Canada’s chickpea crop likely beat earlier expectations, but poor prices may limit farmer sales at harvest time.
“We planted the crop in drought conditions” and were preparing for the worst, said Colin Young of Midwest Grain in Moose Jaw, Sask., pointing to the lack of subsoil moisture in the key chickpea growing regions of southern Saskatchewan. However, much needed rain early in the growing season changed the outlook.
“The rains came in the bottom of the ninth. The yields aren’t spectacular, but they’re solidly average,” said Young.
He said some of the most advanced chickpea crops were desiccated and ready to harvest, but recent moisture across Saskatchewan will cause delays.
“The majority of chickpeas are still a month away from harvest,” said Young.
While that may be later than the past two years, a September harvest is normal for the crop.
After growing 311,000 tonnes of chickpeas in 2018-19, Agriculture Canada is currently forecasting a 260,000 tonne crop in 2019-20 because seeded area was down slightly.
Overall, the moisture that helped save yields in early July also resulted in disease problems for about a third of the crop, according to Young. Those fields recovered somewhat, but will see reductions in yield and quality.
An additional third of the acres were decent, but not spectacular, while the remaining third was quite good. More recent rains in the last week of August will lead to decent seed caliber, although it may also cause some new quality issues.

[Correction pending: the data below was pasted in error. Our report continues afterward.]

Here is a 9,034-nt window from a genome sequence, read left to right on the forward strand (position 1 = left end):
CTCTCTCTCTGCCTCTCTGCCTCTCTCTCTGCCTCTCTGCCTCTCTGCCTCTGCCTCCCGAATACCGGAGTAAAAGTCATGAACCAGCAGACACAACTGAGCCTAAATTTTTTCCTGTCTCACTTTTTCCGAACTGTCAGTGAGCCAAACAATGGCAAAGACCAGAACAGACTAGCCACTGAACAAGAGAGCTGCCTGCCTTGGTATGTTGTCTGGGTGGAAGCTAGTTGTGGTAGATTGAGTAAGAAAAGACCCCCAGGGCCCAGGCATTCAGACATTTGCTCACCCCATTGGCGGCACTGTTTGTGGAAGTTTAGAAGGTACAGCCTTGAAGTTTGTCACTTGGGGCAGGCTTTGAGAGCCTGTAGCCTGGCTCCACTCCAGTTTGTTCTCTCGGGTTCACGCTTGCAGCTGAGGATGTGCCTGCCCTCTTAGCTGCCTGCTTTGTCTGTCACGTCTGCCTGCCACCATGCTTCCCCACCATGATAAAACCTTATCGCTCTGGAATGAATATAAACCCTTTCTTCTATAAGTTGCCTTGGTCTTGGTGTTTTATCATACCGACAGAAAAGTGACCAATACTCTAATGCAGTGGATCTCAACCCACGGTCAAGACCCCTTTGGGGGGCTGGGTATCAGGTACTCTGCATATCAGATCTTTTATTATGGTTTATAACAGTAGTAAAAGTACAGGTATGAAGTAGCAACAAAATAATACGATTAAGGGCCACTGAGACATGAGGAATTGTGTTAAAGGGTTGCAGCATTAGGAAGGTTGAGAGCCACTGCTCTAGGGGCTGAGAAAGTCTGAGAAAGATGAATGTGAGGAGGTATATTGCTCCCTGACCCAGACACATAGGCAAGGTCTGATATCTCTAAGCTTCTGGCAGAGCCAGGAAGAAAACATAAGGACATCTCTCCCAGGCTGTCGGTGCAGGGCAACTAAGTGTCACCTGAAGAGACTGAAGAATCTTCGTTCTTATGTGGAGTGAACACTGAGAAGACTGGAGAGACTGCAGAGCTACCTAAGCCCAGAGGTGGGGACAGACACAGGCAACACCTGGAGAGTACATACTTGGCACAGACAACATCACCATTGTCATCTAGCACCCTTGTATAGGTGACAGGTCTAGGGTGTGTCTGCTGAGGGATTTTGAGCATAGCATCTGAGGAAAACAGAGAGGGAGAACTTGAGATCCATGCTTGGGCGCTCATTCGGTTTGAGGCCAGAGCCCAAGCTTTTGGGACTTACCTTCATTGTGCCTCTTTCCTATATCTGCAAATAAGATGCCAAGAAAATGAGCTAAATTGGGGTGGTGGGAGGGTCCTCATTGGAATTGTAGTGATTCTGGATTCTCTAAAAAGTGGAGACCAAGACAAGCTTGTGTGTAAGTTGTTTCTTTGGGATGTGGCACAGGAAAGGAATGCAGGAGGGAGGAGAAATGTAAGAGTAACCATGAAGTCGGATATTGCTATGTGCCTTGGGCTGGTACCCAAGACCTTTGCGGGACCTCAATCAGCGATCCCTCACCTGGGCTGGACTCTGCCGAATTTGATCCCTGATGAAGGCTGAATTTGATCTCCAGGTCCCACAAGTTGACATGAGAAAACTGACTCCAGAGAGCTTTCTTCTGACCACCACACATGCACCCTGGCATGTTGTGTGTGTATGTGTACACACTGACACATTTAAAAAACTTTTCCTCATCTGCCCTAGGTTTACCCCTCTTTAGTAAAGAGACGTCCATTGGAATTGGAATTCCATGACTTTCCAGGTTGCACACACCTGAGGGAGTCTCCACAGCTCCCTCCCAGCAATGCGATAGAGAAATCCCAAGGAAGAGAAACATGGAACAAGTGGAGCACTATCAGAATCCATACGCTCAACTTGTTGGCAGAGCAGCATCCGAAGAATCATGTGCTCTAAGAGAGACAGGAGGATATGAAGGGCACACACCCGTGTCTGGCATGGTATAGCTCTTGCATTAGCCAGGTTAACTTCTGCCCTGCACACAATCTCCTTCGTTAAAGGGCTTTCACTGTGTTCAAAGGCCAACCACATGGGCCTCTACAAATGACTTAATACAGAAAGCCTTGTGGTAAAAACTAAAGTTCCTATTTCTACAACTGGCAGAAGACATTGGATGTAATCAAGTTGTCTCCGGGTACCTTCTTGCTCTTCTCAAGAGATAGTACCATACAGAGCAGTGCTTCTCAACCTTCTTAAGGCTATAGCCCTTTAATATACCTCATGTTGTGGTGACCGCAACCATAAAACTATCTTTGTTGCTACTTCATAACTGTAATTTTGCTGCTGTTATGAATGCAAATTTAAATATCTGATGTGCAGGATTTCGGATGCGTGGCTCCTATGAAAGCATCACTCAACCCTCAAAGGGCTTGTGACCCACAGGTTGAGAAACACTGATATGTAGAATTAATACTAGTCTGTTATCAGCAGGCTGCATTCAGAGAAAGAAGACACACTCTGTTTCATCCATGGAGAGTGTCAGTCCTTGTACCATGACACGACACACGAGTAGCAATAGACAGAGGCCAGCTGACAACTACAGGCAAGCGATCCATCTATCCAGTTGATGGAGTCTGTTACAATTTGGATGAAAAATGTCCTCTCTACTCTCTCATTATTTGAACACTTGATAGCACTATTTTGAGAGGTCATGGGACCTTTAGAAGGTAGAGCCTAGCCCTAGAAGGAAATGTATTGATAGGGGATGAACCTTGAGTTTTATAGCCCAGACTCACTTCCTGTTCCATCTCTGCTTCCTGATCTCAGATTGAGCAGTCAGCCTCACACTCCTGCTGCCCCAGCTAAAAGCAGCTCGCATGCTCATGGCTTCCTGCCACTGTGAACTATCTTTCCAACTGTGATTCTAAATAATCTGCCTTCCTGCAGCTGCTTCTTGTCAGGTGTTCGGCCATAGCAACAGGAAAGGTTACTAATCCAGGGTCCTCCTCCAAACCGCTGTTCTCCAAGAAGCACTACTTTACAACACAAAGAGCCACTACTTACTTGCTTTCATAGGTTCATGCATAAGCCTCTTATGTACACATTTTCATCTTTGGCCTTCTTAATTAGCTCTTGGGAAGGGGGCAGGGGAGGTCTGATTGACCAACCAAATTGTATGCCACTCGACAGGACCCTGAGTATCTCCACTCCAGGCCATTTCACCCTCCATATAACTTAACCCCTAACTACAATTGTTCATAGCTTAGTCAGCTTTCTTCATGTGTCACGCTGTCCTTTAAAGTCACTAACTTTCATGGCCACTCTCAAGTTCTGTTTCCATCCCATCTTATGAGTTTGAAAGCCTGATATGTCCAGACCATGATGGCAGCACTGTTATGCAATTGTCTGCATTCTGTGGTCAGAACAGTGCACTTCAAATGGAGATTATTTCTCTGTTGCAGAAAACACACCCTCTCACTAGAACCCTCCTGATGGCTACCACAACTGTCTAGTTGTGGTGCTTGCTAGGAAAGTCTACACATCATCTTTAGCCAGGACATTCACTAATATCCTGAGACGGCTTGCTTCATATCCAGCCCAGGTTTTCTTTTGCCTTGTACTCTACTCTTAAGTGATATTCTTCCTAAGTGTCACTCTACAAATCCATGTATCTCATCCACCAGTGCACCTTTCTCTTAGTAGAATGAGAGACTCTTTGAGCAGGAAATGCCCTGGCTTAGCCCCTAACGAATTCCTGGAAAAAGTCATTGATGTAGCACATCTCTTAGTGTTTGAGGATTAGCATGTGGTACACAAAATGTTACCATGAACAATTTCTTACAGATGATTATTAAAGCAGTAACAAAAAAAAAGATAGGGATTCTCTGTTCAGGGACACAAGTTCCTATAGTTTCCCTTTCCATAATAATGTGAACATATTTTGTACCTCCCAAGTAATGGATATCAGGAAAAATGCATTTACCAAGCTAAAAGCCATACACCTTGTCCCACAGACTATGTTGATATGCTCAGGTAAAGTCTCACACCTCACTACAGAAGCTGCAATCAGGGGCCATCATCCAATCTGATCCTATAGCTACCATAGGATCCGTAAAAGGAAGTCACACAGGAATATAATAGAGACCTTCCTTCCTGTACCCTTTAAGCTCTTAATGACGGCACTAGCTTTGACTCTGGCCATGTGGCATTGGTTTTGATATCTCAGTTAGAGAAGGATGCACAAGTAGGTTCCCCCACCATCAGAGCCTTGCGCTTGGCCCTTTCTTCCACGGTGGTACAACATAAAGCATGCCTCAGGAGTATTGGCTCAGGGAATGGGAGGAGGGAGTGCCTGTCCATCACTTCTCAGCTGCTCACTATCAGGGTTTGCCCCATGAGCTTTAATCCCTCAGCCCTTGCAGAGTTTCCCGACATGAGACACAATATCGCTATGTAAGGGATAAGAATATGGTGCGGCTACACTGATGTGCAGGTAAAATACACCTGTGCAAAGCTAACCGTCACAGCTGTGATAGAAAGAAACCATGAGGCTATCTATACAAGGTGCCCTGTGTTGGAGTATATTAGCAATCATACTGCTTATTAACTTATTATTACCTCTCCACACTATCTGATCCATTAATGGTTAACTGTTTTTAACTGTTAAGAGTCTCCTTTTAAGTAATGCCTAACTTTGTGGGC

While many farmers will have a larger chickpea crop to market than they may have anticipated during the dry spring, world markets are also well supplied, which is keeping a lid on prices.
Turkey is just wrapping up a good harvest and have been aggressive sellers into the global market, said Young.
“Until these aggressive countries have sold their stocks, our choice is to compete at very low levels or hold and wait for our turn,” said Young.
He expected the market would remain under pressure until Christmas.
Canada No. 2 or better kabuli chickpeas are currently priced in the 21 to 22 cents per pound area, which is well below the 30 cents farmers would rather see, said Young.
Chickpeas can store well, which means actual farmer deliveries will depend on the economics for each individual farm, with ebbs and flows in the market expected over the next few months.